Q: Do you gauge a guy's ability to do that mentally? Do you have to get a read on that?

BB: I think that's part of coaching. The whole process is part of it: individual players, teams, units, units within the team, that's all part of it: Finding a way to make things better. Sometimes it's just using the technique better or doing one particular thing better. Sometimes it's the scheme of the play or whatever the rules or the adjustments...There are a lot of components that go into it. collectively, we're all a part of that: players, coaches, the system, the way it's communicated and so forth. If there's a problem, then we've all got to find a way to fix it. Sometimes it's a simple thing. Sometimes it's more involved.

Q: Earlier this week Brandon Meriweather mentioned that he kind of went off the program and was freelancing during practices. On one hand, it must be good to see players take some initiative to make plays, but on the other, rules are there for a reason. Has he improved? How far off the reservation had he gone? Can you kind of characterize the situation a little bit?

BB: Again, I don't think it's any different than any other player. We're with the players on a daily basis. We talk to them about their performance and the way they're playing. Part of football is being a football player. There are rules and there are things we all do, but then there are things that happen on any given play or in games or situations that aren't quite the way that they are drawn up, and football players have to be football players and they have to react and make decisions and improvise and do the right thing within the context of their responsibility. Every player has to do that. Things happen not quite the way they were supposed to happen, or your teammate doesn't do it quite the way he was supposed to, so you have to make an adjustment or he has to make an adjustment because of you. Within that, you try to develop consistency within the overall team - the way it's done. So there's a certain degree of that that's inherent in every player at every position. And then there's also a certain part of it that, when it takes away from your responsibly trying to anticipate or react to something a little quickly, then it can cause a problem. So you have to find that fine line. Every player has to do that. I'm sure each player can look back and find times where, 'I was a little too aggressive on that,' and other plays where 'I knew it. I should have just hit it a little quicker.' So it's trying to find that right balance.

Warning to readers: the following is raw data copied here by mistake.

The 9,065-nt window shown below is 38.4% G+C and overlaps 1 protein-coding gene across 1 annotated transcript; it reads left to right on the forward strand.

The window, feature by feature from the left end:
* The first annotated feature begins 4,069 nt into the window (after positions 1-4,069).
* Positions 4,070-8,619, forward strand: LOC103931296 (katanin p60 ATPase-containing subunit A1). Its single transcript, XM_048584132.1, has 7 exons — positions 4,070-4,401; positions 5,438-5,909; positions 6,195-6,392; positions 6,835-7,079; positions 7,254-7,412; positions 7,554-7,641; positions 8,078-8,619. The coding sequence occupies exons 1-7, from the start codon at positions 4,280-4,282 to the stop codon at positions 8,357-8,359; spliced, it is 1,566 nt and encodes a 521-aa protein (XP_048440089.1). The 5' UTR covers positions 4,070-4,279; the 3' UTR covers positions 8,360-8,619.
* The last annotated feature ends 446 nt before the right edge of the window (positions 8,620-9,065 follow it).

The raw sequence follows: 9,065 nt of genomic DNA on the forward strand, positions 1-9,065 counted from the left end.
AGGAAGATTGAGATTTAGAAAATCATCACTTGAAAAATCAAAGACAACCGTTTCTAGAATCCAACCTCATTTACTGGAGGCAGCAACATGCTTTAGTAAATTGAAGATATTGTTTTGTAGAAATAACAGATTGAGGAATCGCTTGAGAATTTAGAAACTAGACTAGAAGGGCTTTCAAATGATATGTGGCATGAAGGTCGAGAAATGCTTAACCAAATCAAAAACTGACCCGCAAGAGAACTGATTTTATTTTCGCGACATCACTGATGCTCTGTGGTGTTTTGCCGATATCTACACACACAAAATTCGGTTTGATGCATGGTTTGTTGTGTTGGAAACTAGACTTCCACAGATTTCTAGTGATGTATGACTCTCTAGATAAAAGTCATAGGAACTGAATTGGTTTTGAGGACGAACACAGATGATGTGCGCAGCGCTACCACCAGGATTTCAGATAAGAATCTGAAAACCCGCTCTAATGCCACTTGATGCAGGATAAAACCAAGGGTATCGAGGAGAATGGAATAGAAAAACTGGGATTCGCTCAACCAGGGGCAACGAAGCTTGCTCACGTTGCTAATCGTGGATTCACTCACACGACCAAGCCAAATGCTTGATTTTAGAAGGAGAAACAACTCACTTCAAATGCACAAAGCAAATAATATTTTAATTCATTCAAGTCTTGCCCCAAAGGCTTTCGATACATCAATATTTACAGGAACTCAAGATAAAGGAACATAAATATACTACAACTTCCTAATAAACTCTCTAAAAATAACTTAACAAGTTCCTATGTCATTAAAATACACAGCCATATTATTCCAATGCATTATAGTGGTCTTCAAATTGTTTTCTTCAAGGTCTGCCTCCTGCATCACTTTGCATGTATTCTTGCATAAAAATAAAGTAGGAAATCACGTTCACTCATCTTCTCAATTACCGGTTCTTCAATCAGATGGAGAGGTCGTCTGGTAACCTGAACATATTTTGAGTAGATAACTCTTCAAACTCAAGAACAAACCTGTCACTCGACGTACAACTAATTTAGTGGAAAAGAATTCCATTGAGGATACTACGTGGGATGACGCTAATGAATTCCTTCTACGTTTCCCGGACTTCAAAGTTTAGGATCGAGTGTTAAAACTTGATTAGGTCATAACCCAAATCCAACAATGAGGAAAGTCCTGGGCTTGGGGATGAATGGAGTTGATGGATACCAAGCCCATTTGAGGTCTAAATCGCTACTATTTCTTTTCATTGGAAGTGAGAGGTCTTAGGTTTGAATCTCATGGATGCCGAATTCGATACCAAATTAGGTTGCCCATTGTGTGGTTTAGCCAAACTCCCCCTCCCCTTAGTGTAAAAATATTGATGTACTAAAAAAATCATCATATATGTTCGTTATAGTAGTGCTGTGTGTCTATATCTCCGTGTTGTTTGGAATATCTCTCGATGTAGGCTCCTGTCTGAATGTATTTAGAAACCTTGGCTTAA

Q: And with a young team on defense, you want to still play aggressive and play fast but play within the framework...

BB: You want that on your team regardless: rookies, five-year veterans, 10-year veterans, 15-year veterans, whatever. That's what you want. You want to be aggressive. You want to be able to take advantage of those opportunities that you can get a little jump on the play without giving them up, without exposing yourself, without putting yourself in a vulnerable position, either as a team or as an individual player. We do the same thing; that's what coaches do. You try to make calls that give you an opportunity to be aggressive and take advantage of something without having too much exposure. Just in case they don't do that, then what's the downside? What's going to happen if they do something else? Are you going to get strip sacked? Are you going to get hit for a 10-yard loss? How aggressive do you want to be? How much do you want to try to push the envelope on that? Again, it's a coaching, scheme thing. It's also individual player decision making on each play. It's complicated. It gets into matchups. If a guy is covering one guy, you play it one way. You're covering somebody else; you might play it a little bit differently. You're blocking on guy; you're kind of thinking a little bit more of this. You're blocking another guy, you might not think quite as much of that. That changes within the game, where people move and so forth. Part of being a football player is being a football player and making those kind of decisions. That's what instinctive, good players do; They make the right one.